Several years ago I wrote a Pascal compiler. The motivation was simple: as a teenager, I had learnt from my first programming textbooks that a compiler is a very sophisticated thing. This claim eventually became a challenge and required to be tested by experience.
First, a simplistic PL/0
compiler came into being, and later an almost fully-functional Pascal compiler for MS-DOS has grown from it. My source of inspiration was the Compiler Construction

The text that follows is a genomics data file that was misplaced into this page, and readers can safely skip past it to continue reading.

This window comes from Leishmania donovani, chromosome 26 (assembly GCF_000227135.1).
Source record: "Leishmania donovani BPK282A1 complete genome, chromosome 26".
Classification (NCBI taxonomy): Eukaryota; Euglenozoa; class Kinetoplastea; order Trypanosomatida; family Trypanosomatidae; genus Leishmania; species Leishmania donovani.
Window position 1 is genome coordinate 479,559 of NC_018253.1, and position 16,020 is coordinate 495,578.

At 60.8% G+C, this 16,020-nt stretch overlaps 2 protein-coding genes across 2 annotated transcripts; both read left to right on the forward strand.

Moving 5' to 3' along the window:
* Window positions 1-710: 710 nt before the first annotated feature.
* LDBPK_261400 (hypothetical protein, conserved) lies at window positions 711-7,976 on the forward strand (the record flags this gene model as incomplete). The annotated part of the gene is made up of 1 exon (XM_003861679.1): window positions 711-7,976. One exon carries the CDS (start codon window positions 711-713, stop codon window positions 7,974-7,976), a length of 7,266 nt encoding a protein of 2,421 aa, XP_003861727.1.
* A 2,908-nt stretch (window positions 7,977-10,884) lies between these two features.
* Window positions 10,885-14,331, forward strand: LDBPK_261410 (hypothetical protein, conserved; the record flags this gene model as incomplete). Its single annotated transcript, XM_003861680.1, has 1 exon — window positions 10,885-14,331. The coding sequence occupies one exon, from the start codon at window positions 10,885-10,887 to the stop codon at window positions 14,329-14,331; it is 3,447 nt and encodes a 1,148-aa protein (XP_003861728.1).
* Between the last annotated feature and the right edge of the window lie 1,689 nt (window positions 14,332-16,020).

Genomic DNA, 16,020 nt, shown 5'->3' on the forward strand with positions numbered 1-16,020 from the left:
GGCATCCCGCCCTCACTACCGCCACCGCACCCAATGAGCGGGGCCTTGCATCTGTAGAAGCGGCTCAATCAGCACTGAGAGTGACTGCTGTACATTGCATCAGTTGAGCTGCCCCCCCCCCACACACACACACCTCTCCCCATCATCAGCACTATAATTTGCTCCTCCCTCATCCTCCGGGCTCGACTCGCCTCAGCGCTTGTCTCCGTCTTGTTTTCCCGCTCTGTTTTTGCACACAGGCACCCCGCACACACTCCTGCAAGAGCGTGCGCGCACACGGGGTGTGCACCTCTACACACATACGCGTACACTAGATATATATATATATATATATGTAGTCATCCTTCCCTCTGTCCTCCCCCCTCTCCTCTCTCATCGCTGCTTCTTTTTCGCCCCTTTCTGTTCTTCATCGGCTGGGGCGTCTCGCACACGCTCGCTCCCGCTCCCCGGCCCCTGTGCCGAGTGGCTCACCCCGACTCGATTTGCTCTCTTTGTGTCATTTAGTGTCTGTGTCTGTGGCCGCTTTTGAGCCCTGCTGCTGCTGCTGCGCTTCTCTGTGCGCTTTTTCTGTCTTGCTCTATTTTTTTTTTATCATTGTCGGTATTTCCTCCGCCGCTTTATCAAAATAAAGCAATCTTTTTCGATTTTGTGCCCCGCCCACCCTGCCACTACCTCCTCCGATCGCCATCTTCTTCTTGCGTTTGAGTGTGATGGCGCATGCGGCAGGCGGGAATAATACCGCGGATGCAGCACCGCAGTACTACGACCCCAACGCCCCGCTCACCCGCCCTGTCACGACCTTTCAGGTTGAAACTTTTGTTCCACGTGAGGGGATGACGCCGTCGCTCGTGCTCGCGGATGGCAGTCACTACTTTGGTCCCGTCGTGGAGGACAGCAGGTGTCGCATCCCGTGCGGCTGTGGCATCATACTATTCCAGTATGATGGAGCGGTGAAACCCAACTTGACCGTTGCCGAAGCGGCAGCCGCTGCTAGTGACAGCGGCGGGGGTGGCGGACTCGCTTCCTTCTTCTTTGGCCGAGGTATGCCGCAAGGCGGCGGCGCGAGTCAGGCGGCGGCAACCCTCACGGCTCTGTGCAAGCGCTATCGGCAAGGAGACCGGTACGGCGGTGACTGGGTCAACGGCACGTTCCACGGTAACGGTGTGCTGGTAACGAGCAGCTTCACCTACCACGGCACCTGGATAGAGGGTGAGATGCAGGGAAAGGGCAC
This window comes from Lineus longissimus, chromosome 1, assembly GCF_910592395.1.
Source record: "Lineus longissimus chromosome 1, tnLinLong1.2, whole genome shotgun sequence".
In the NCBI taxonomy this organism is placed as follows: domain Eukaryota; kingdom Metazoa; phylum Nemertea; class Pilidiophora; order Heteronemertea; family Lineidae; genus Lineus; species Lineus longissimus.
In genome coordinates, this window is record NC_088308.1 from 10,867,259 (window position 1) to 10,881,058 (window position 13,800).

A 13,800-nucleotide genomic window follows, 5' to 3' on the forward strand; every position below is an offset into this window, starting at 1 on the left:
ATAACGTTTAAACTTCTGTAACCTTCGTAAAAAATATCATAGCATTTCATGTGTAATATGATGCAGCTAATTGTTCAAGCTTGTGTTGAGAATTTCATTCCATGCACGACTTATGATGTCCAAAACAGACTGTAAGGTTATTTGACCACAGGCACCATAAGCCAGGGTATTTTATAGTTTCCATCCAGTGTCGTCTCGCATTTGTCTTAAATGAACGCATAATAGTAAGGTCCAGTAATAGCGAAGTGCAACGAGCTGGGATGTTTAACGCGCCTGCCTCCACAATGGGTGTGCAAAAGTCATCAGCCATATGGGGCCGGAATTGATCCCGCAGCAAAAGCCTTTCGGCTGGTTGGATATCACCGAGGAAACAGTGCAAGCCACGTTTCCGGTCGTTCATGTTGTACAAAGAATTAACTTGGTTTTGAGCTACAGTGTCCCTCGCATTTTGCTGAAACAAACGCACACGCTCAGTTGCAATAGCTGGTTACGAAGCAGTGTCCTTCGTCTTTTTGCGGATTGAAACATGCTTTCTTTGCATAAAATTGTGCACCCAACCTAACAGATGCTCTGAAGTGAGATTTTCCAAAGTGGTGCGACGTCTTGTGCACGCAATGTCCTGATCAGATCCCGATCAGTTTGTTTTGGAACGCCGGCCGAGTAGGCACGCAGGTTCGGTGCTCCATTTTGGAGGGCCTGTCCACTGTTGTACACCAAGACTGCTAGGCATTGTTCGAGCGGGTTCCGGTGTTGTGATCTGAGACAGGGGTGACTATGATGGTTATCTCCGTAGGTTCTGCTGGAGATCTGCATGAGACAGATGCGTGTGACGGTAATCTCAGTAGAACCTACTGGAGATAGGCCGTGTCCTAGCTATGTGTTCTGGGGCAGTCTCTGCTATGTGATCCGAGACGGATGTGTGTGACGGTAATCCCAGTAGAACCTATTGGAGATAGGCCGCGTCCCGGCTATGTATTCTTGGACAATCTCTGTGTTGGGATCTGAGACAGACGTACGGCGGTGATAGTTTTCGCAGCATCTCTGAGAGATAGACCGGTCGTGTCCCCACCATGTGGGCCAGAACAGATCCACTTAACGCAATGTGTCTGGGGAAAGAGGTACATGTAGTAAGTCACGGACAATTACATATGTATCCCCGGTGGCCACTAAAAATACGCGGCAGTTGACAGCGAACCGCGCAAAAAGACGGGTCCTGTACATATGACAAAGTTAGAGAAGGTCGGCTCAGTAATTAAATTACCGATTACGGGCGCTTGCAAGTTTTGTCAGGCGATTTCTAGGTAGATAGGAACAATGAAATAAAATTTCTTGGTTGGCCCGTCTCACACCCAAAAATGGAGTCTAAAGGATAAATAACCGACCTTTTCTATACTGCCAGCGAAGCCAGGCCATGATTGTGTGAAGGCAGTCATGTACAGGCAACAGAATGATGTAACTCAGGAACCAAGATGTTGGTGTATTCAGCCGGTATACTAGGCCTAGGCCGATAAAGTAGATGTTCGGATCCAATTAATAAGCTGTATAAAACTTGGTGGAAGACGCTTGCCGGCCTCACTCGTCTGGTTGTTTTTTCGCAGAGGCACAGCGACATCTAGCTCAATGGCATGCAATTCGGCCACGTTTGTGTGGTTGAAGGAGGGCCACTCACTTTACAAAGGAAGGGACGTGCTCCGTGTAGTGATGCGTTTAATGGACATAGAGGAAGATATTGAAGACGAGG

book by Niklaus Wirth, the inventor of the Pascal language. I don't care if Wirth's views are now considered obsolete and have no direct connections to the IT mainstream, or if the compiler design fashion has changed. It is enough to know that his techniques are still simple, elegant, and — last but not least — bring much fun
, since it is more appealing to parse a program source with a handwritten recursive descent parser and generate the machine code, rather than to call yaccs
and all their descendants.
My compiler's fate was not so trivial. It has lived two lives: the first one in my own hands, and the second in the hands of computer antiquarians from Poland.